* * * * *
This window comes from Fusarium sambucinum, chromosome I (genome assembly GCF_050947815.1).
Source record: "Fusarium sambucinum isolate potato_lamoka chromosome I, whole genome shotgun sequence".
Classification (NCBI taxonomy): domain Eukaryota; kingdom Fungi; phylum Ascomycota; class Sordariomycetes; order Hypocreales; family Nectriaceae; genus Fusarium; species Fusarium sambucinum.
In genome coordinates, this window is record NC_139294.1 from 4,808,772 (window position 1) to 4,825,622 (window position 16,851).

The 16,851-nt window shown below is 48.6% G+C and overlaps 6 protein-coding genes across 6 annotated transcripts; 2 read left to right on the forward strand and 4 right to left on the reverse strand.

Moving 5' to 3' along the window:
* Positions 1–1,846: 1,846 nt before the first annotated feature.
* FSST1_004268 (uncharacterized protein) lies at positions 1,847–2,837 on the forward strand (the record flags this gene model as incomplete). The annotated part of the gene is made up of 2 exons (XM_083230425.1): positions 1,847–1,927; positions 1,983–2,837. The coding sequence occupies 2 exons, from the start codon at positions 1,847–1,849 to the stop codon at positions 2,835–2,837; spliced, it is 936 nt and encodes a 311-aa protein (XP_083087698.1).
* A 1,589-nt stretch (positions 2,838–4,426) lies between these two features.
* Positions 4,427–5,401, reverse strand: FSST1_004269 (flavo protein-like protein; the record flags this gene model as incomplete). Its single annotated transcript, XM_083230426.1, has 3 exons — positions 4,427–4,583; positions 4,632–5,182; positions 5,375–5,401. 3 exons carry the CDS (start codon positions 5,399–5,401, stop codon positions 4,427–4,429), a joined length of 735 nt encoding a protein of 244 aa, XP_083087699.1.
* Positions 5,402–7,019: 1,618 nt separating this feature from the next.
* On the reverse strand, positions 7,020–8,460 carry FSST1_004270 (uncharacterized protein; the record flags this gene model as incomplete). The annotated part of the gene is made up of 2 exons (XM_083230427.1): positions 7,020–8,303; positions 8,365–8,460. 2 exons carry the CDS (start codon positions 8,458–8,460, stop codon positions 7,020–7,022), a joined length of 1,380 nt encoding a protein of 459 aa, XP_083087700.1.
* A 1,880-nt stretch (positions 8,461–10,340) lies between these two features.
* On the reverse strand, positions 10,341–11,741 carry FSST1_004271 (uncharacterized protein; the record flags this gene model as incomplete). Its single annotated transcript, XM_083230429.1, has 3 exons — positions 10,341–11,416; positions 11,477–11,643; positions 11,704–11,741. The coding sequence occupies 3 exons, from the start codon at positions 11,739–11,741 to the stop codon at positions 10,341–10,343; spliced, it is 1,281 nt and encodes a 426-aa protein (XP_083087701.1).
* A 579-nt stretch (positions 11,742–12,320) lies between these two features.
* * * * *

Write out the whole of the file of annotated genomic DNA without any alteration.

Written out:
This window comes from Fusarium sambucinum, chromosome I (genome assembly GCF_050947815.1).
Source record: "Fusarium sambucinum isolate potato_lamoka chromosome I, whole genome shotgun sequence".
Classification (NCBI taxonomy): domain Eukaryota; kingdom Fungi; phylum Ascomycota; class Sordariomycetes; order Hypocreales; family Nectriaceae; genus Fusarium; species Fusarium sambucinum.
In genome coordinates, this window is record NC_139294.1 from 4,808,772 (window position 1) to 4,825,622 (window position 16,851).

The 16,851-nt window shown below is 48.6% G+C and overlaps 6 protein-coding genes across 6 annotated transcripts; 2 read left to right on the forward strand and 4 right to left on the reverse strand.

Moving 5' to 3' along the window:
* Positions 1–1,846: 1,846 nt before the first annotated feature.
* FSST1_004268 (uncharacterized protein) lies at positions 1,847–2,837 on the forward strand (the record flags this gene model as incomplete). The annotated part of the gene is made up of 2 exons (XM_083230425.1): positions 1,847–1,927; positions 1,983–2,837. The coding sequence occupies 2 exons, from the start codon at positions 1,847–1,849 to the stop codon at positions 2,835–2,837; spliced, it is 936 nt and encodes a 311-aa protein (XP_083087698.1).
* A 1,589-nt stretch (positions 2,838–4,426) lies between these two features.
* Positions 4,427–5,401, reverse strand: FSST1_004269 (flavo protein-like protein; the record flags this gene model as incomplete). Its single annotated transcript, XM_083230426.1, has 3 exons — positions 4,427–4,583; positions 4,632–5,182; positions 5,375–5,401. 3 exons carry the CDS (start codon positions 5,399–5,401, stop codon positions 4,427–4,429), a joined length of 735 nt encoding a protein of 244 aa, XP_083087699.1.
* Positions 5,402–7,019: 1,618 nt separating this feature from the next.
* On the reverse strand, positions 7,020–8,460 carry FSST1_004270 (uncharacterized protein; the record flags this gene model as incomplete). The annotated part of the gene is made up of 2 exons (XM_083230427.1): positions 7,020–8,303; positions 8,365–8,460. 2 exons carry the CDS (start codon positions 8,458–8,460, stop codon positions 7,020–7,022), a joined length of 1,380 nt encoding a protein of 459 aa, XP_083087700.1.
* A 1,880-nt stretch (positions 8,461–10,340) lies between these two features.
* On the reverse strand, positions 10,341–11,741 carry FSST1_004271 (uncharacterized protein; the record flags this gene model as incomplete). Its single annotated transcript, XM_083230429.1, has 3 exons — positions 10,341–11,416; positions 11,477–11,643; positions 11,704–11,741. The coding sequence occupies 3 exons, from the start codon at positions 11,739–11,741 to the stop codon at positions 10,341–10,343; spliced, it is 1,281 nt and encodes a 426-aa protein (XP_083087701.1).
* A 579-nt stretch (positions 11,742–12,320) lies between these two features.